This piece was written in response to Jeff Jacoby's March 20th column in the Boston Globe, titled "Convenience of early voting isn’t worth the trade-offs."
Contrary to Jeff Jacoby’s assertions, there are no signficant downsides to early voting laws.
Early voting gives voters more choices for casting ballots, and, as Jacoby notes, 36 states and DC allow for voters to cast ballots before Election Day. Many studies have shown either a small positive benefit or a neutral effect on voter turnout because of early voting. Only one study, which is cited by Jacoby, came to the opposite conclusion and found a very small decrease in participation. However, even the author admitted to a flawed study design because it lumped together mail-in absentee voting and in-person early voting.
In any case, I find the turnout criteria interesting because Jacoby has elsewhere criticized the one reform that all studies, including the one cited by Jacoby, have found will boost voter turnout: same day voter registration. Perhaps Jacoby has seen the light on that reform?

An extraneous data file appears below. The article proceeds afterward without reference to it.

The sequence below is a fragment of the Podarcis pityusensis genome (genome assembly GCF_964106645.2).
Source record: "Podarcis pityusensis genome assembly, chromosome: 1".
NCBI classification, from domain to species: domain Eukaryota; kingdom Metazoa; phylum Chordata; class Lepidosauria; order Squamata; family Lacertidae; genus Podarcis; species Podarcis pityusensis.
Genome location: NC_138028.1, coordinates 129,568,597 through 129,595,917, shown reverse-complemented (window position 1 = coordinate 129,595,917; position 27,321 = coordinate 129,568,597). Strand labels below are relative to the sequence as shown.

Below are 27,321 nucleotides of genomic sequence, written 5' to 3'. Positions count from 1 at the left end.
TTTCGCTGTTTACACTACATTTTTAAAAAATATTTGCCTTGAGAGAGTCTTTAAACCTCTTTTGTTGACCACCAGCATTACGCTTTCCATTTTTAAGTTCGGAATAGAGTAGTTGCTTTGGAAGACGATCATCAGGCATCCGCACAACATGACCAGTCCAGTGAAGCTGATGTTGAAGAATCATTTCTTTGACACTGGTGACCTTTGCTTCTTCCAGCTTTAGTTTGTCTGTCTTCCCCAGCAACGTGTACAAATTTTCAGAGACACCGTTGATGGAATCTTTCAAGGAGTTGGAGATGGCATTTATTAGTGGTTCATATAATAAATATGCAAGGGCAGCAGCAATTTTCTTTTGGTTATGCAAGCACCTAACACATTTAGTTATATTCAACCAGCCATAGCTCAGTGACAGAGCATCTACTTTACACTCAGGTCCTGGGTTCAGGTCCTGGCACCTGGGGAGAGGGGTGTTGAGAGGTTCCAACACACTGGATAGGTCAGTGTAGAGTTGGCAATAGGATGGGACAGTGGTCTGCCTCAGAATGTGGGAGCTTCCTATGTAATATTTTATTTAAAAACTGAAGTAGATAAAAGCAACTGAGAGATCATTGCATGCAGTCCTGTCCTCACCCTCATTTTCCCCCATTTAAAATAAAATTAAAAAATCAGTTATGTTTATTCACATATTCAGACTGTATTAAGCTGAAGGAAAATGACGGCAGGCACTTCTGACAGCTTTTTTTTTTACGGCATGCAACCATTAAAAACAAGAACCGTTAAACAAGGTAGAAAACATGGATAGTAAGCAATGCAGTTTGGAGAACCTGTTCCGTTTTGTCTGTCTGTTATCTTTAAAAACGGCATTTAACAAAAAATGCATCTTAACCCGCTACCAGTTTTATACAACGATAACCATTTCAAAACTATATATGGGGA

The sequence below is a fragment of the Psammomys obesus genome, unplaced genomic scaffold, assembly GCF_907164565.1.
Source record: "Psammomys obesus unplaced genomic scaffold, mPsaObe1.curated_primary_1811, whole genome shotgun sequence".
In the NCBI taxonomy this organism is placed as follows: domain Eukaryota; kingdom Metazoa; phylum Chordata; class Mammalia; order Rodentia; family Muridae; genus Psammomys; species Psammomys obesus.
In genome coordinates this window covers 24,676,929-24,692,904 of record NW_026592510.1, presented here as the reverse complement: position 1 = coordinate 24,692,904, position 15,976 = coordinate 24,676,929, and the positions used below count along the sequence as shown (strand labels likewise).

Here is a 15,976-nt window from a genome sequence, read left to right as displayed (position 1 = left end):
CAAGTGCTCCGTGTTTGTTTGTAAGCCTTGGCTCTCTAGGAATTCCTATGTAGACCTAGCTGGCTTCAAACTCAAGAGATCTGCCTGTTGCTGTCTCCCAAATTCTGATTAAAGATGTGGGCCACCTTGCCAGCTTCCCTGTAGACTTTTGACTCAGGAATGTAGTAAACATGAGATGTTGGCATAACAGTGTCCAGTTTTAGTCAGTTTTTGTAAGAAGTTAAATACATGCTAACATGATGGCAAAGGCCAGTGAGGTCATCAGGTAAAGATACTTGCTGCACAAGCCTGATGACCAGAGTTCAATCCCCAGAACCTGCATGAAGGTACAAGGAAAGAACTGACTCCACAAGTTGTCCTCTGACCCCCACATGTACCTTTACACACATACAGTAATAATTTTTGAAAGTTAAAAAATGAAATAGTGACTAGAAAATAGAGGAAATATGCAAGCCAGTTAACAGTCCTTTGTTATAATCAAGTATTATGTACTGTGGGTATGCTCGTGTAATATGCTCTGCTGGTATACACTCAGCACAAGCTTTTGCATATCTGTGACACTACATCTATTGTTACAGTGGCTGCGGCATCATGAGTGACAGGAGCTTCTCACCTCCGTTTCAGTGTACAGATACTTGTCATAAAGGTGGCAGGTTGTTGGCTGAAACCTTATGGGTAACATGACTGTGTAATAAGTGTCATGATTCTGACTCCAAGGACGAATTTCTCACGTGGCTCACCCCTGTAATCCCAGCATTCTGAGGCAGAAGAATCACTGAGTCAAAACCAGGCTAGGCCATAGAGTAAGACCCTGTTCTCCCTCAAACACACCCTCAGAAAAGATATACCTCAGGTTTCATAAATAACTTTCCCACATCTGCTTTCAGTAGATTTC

Other bases for critiquing early voting also don’t hold water. Yes, some states have long early voting windows, although Massachusetts allows for only 11 days. But only the most committed partisans vote at the beginning of the window. A gaffe by their preferred candidate therefore does not change their preferences. Undecided voters wait until Election Day to cast their votes, until all information plays out.
And of course Israel doesn’t have early voting. That would be ridiculous since elections in Israel are called at the whim of the Prime Minister and must occur within 3 to 5 months after he or she dissolves parliament. Elections in the US are held on a set schedule and campaigns for head-of-state take years rather than months.
Many of us would prefer a shorter election season, but early voting is not the culprit—our basic form of government and dispersed, expensive, privately-financed elections are.
Tags: Election Modernization